Which RAM Channels To Use? [Read This Now!]

Written By Steven Arends

When building a new PC, it hits in the head; how should I use RAM channels? Or it can be that upgrading your PC, and you get stuck about how to upgrade the RAMs.

You might want to hear my opinion about RAMs as a full-time gamer. A very common question is,

Which RAM Channels to use?


Only one of the two RAMs is functional in a single-channel configuration, limiting memory throughput to the rated speed of the slowest single RAM module installed. The memory controller uses both channels to communicate with the CPU in dual-channel memory configurations, doubling the bandwidth and maximizing performance.

For more in-depth information and understanding of RAM channels, stay tuned with me and I will let you know everything there is to know!

What Are Single, Dual, And Quad Channel Configuration?

Where you put your RAM sticks in a motherboard is known as DIMM (dual in-line memory module) slots. You might also know it to be ‘RAM slots.’ The more slots your motherboard has, the more RAM you can install. Your motherboard might have DIMM slots starting from one to eight slots.

So having a single DIMM means you are running a single-channel and true for others, maybe? Probably right, but not all the time. You might have 4 RAM sticks in your motherboard but still, it might be running in dual channel.

So it really depends on if your motherboard supports quad-channel or not and even processors also come into play in this regard. Some CPUs support quad-channel memory, while other supports only dual channel.

So having more RAM slots or more RAM does not necessarily mean that you have bigger bandwidth, but you certainly will have more memory installed.

How To Enable Dual Channel RAM?

Starting to understand everything little by little now, some questions will pop up in your head, and I will add them here, answering them thoroughly.


What Is Single Channel Mode?

Single-channel mode has each RAM module run separately from the other RAM modules installed. Single-channel mode enables single-channel bandwidth operations and is used when only one RAM stick is installed, or multiple RAM sticks of different capacities are installed, or the RAMs are not installed in collect DIMM slots.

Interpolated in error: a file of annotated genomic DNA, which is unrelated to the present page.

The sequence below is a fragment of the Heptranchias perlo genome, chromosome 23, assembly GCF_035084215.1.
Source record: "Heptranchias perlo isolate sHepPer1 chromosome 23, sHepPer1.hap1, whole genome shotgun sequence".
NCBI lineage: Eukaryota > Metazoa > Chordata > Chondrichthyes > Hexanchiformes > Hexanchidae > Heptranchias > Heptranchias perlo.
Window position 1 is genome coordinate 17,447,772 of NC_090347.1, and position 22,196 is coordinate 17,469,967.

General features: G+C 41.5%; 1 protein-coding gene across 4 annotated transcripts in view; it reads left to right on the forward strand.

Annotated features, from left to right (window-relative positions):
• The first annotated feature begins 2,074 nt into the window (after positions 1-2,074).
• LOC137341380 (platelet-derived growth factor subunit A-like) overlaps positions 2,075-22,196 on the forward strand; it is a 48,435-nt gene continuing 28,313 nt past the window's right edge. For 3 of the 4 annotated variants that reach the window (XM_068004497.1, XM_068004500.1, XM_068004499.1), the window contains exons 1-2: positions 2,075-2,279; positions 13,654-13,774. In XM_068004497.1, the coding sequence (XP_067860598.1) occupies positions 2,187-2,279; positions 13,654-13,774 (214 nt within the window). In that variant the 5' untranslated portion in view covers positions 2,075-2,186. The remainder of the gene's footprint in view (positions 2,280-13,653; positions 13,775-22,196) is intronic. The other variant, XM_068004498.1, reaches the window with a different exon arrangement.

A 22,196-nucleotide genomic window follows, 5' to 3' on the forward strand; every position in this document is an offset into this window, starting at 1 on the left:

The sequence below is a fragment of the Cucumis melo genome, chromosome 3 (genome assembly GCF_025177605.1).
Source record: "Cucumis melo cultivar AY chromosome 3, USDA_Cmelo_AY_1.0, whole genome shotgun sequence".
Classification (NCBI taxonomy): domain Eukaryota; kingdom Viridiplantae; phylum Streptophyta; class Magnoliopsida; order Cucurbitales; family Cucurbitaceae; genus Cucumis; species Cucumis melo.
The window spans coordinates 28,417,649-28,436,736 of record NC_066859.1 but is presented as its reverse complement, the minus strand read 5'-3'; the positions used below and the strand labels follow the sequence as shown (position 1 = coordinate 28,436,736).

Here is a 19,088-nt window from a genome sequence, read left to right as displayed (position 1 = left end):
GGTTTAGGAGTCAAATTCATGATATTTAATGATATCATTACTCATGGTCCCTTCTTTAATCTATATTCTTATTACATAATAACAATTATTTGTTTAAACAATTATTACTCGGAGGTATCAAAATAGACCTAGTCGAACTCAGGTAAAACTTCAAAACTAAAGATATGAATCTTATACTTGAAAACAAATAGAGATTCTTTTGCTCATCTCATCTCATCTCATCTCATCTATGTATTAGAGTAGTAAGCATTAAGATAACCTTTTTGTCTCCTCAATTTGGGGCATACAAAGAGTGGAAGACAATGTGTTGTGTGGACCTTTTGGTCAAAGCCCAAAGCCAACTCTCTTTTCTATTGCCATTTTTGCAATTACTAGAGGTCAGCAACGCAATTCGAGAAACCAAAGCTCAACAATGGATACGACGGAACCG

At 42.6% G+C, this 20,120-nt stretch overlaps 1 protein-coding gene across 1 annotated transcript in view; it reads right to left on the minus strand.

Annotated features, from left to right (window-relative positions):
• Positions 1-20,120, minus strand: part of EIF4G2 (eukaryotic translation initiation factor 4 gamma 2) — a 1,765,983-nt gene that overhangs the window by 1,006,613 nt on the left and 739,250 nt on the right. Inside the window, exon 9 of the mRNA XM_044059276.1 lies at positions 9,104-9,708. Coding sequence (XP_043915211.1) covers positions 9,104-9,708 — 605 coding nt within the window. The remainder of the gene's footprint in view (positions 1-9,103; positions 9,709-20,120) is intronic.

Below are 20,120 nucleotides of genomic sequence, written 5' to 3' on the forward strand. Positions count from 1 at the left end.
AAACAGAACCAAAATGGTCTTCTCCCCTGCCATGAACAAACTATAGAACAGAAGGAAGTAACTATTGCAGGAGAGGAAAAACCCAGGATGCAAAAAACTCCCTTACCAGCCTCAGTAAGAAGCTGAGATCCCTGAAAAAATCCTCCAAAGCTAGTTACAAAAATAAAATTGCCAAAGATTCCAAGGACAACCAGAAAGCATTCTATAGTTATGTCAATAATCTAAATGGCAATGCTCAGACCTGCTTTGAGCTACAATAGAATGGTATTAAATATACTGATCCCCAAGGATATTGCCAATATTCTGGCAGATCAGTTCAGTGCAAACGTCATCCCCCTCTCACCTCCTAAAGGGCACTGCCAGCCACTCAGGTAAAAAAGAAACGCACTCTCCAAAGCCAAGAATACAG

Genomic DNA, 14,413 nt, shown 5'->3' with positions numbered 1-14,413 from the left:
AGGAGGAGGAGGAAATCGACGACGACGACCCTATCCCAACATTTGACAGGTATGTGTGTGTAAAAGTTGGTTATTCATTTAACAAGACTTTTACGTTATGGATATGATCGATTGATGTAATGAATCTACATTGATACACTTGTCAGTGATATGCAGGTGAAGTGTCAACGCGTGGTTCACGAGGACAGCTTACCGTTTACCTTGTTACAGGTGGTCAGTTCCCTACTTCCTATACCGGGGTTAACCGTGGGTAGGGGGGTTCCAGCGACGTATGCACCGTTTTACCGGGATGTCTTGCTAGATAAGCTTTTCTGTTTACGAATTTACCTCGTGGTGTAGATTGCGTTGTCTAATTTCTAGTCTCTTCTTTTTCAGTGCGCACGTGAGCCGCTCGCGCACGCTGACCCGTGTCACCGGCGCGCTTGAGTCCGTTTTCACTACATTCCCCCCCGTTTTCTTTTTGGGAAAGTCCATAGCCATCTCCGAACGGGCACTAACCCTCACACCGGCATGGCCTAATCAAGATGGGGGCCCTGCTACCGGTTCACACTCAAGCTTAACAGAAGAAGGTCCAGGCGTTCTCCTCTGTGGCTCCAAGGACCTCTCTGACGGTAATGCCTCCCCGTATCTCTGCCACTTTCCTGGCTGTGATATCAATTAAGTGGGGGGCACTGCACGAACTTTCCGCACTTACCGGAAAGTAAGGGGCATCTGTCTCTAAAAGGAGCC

The RAMs will run in single channels and even causing to run in slower RAM frequency (speed), which will not utilize the RAM’s full potential.

What Is Dual Channel Mode?

Dual-channel mode is a technology that uses two memory channels to increase the data transfer rate between a computer’s memory and CPU. So, two RAMs communicate with the CPU, simultaneously improving the system’s performance.

In a sense, the dual-channel mode runs two RAM modules together to be more optimized. In a research, it was seen that using dual channel mode CPU (processor) works 5% to 20% better than single channel as it put less load on CPUs.

This is a big deal for budget PC as it can benefit the users by reducing pressure from the CPU and increasing the CPU’s safety and longevity. If excessive load is given upon the CPU, it tends to overheat, resulting in reduced performance.

Enabling Dual-Channel

To enable dual-channel first, you have to check yourself whether if your motherboard even supports dual channel or not.

Nowadays, most motherboards come with 4 DIMM slots, and most motherboards tend to make the dual-channel DIMM slots the same color to be noticed easily. So there should be at least two different colored DIMM slots in 4 DIMM slot motherboards.

Putting the same size and speed of RAM in the same colored slots will automatically enable dual-channel.

Again, don’t get confused if you don’t see any colors on your motherboard. Look out for markings beside the slots, as companies sometimes tend to make the motherboard to their liking.

For example, there might be markings saying A1, A2, B1, B2. To enable dual-channel mode simply, you just need to need to install the RAM sticks in A1 and B1 or A2 and B2. However, installing the sticks in A1 and A2 will make them work in single channel mode.